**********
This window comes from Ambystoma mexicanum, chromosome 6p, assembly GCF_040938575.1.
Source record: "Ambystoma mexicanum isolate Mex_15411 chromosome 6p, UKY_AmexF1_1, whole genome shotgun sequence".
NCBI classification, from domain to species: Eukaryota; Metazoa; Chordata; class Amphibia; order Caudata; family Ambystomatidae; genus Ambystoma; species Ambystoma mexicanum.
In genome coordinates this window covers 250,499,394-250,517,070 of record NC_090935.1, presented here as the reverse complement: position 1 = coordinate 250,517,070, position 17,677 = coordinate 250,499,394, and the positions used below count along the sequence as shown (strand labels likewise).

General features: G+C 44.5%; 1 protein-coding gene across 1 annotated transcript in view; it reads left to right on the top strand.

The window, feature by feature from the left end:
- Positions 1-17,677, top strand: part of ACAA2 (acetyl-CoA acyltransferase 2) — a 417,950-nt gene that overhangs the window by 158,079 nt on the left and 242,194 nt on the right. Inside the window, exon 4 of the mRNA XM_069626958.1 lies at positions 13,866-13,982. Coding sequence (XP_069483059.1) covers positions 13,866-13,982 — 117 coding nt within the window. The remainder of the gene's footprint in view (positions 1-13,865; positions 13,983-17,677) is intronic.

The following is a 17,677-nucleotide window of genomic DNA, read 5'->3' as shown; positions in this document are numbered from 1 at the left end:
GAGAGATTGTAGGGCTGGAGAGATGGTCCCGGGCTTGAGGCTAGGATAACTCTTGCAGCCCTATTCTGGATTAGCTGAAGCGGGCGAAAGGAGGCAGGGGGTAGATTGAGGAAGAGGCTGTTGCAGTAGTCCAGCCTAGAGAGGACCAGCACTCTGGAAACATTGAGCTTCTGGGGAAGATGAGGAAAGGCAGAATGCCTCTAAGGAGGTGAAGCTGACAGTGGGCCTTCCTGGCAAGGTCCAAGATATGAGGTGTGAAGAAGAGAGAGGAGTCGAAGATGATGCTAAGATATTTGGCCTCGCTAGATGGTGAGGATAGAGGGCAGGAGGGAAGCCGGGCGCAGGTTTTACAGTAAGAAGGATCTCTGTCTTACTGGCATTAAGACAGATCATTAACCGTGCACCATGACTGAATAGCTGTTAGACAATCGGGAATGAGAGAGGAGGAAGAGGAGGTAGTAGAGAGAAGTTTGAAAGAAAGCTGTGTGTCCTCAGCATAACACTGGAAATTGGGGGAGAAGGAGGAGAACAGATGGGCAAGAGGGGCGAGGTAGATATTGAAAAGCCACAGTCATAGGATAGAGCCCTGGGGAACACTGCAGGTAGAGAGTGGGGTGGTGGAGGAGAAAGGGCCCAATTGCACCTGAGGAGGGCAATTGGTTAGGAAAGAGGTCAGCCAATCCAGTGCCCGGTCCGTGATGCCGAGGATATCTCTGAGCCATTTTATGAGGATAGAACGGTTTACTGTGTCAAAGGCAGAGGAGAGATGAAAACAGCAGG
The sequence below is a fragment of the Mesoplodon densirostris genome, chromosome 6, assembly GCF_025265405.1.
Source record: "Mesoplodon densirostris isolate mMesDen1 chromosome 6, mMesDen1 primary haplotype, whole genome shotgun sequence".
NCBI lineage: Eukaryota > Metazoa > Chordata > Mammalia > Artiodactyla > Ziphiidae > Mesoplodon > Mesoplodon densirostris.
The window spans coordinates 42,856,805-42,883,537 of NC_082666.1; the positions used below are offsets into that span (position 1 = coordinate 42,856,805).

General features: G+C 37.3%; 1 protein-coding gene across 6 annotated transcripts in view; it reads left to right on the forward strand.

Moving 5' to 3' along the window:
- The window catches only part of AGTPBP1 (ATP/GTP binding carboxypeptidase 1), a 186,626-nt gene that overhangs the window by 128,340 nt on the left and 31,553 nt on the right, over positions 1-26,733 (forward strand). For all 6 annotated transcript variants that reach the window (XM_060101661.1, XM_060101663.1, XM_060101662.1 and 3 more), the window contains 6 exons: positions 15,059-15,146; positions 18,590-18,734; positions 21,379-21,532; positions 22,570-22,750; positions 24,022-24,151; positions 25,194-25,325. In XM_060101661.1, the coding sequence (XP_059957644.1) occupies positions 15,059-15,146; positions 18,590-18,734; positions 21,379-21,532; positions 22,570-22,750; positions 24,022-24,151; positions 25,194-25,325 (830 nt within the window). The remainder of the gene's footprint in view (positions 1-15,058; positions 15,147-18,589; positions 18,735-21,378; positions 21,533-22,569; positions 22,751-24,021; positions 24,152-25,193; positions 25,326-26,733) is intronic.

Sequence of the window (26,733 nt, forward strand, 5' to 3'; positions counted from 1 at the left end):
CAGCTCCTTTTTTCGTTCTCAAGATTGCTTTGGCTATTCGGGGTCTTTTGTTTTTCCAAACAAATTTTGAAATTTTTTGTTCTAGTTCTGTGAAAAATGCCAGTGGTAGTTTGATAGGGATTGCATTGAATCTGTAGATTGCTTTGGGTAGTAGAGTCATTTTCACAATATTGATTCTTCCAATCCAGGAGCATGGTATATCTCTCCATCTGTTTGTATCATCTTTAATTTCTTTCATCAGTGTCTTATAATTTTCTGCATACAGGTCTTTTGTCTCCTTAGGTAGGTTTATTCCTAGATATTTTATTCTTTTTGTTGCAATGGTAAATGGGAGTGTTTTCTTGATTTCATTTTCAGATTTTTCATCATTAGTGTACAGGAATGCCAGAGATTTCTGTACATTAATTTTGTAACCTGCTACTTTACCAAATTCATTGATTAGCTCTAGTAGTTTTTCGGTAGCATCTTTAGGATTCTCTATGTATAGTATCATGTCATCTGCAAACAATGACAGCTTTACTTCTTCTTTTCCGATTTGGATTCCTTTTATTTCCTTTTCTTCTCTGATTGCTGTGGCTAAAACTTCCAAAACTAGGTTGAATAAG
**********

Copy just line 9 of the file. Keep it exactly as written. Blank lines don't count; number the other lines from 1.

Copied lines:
GAGAGATTGTAGGGCTGGAGAGATGGTCCCGGGCTTGAGGCTAGGATAACTCTTGCAGCCCTATTCTGGATTAGCTGAAGCGGGCGAAAGGAGGCAGGGGGTAGATTGAGGAAGAGGCTGTTGCAGTAGTCCAGCCTAGAGAGGACCAGCACTCTGGAAACATTGAGCTTCTGGGGAAGATGAGGAAAGGCAGAATGCCTCTAAGGAGGTGAAGCTGACAGTGGGCCTTCCTGGCAAGGTCCAAGATATGAGGTGTGAAGAAGAGAGAGGAGTCGAAGATGATGCTAAGATATTTGGCCTCGCTAGATGGTGAGGATAGAGGGCAGGAGGGAAGCCGGGCGCAGGTTTTACAGTAAGAAGGATCTCTGTCTTACTGGCATTAAGACAGATCATTAACCGTGCACCATGACTGAATAGCTGTTAGACAATCGGGAATGAGAGAGGAGGAAGAGGAGGTAGTAGAGAGAAGTTTGAAAGAAAGCTGTGTGTCCTCAGCATAACACTGGAAATTGGGGGAGAAGGAGGAGAACAGATGGGCAAGAGGGGCGAGGTAGATATTGAAAAGCCACAGTCATAGGATAGAGCCCTGGGGAACACTGCAGGTAGAGAGTGGGGTGGTGGAGGAGAAAGGGCCCAATTGCACCTGAGGAGGGCAATTGGTTAGGAAAGAGGTCAGCCAATCCAGTGCCCGGTCCGTGATGCCGAGGATATCTCTGAGCCATTTTATGAGGATAGAACGGTTTACTGTGTCAAAGGCAGAGGAGAGATGAAAACAGCAGG